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The other way to go after the internet is what the EU approach is; threaten people based on something which can't move around (like routing tables can). Threaten them where they "live", and this is the EU approach.
a reply to: Deplorable
Once Europe is gone - who do you think they will be after next, the US. Do you honestly think the 2nd Amendement will restore power to the people?
In June 2017, Axel Voss (EPP, Germany) was appointed as the new rapporteur in replacement of Therese Comodini Cachia for the proposal for a directive on copyright in the Digital Single Market. Rapporteur Voss is finalising his compromise amendments and the vote of the EP report in the JURI Committee is scheduled for June 2018.
European Union is in the process of revising copyright laws, and many people are alarmed about the impact that passage of the law as it is drafted at this point could have on the sharing of information online. The main focus of attention is Article 13 of the Copyright proposal of the European Commission which would seemingly drastically curtail fair use, which is the doctrine that certain copyrighted material can be used in limited ways without permission from copyright holders. I haven’t had time to dig deeply into all the legal ramifications, but what many observers are saying is that if the law is implemented it could drastically change the way the internet operates
Like what I just posted. It could be copyright infringement, and the writer could bill ATS for it. Oh noz!
I'd rather freedom be protected, as is the purpose of government.
Unless the Congress puts a legal structure in place guaranteeing "net neutrality"
originally posted by: seagull
a reply to: Gryphon66
That'd make for a pleasant change of pace, wouldn't it?
My second argument would be that the internet is the 21st century equivalent of "the post roads" and therefore comes under the direct purview of Congress under Article 1, Section 8.
That's not a bad notion, at all. I kinda like it, in fact. Well thought!!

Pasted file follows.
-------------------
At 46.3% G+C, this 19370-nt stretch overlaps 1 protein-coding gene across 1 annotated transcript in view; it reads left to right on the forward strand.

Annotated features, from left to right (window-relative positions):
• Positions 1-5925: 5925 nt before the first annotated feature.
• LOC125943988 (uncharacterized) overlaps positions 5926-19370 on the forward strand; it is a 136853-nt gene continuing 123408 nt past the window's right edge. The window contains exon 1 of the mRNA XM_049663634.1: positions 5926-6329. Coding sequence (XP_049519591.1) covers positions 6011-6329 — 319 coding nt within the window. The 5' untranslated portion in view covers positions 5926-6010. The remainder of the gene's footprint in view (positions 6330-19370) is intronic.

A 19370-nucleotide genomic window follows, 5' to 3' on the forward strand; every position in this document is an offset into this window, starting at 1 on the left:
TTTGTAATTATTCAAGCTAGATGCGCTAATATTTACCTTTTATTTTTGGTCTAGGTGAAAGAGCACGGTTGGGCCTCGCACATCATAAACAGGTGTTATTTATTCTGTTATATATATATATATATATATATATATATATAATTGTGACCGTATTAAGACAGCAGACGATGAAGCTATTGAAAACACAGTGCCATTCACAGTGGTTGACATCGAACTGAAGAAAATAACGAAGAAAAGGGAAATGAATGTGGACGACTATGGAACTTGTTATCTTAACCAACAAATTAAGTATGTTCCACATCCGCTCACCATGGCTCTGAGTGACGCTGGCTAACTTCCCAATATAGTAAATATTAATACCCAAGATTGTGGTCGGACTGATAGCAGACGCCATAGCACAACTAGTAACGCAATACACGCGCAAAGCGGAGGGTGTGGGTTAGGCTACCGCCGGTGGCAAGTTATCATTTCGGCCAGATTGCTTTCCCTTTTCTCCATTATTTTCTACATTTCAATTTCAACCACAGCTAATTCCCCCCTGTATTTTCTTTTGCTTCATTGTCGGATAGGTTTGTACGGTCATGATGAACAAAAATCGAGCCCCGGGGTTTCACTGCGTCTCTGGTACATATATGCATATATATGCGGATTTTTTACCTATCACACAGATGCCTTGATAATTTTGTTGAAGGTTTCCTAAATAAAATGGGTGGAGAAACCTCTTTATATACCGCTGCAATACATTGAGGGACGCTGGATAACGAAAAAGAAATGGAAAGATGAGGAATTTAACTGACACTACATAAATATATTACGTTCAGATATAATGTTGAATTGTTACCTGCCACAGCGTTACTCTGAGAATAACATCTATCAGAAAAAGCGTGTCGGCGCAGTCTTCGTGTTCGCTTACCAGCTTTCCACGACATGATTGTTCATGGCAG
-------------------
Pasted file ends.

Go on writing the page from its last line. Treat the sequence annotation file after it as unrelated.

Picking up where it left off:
originally posted by: Gryphon66
a reply to: Southern Guardian
It might have been interesting to see his actual argument. From your article:
"The rule transforms the Internet by imposing common-carrier obligations on Internet service providers and thereby prohibiting Internet service providers from exercising editorial control over the content they transmit to consumers," Kavanaugh wrote. The FCC's imposition of the rule was unlawful because "Congress did not clearly authorize the FCC to issue the net neutrality rule" or to impose common-carrier obligations on ISPs, Kavanaugh argued. But even authorization from Congress wouldn't have saved the net neutrality rules from Kavanaugh's dissent, because he also argued that the rules violate ISPs' First Amendment free speech rights.
Under Supreme Court precedents, "the First Amendment bars the Government from restricting the editorial discretion of Internet service providers, absent a showing that an Internet service provider possesses market power in a relevant geographic market," Kavanaugh wrote. "Here, however, the FCC has not even tried to make a market power showing. Therefore, under the Supreme Court's precedents applying the First Amendment, the net neutrality rule violates the First Amendment."
TO me, Judge Kavanaugh is interpreting SCOTUS precedent and the Constitution quite clearly and reasonably.
Unless the Congress puts a legal structure in place guaranteeing "net neutrality" ... it should be a businesses right to provide services as they see fit so long as customers are treated equitably.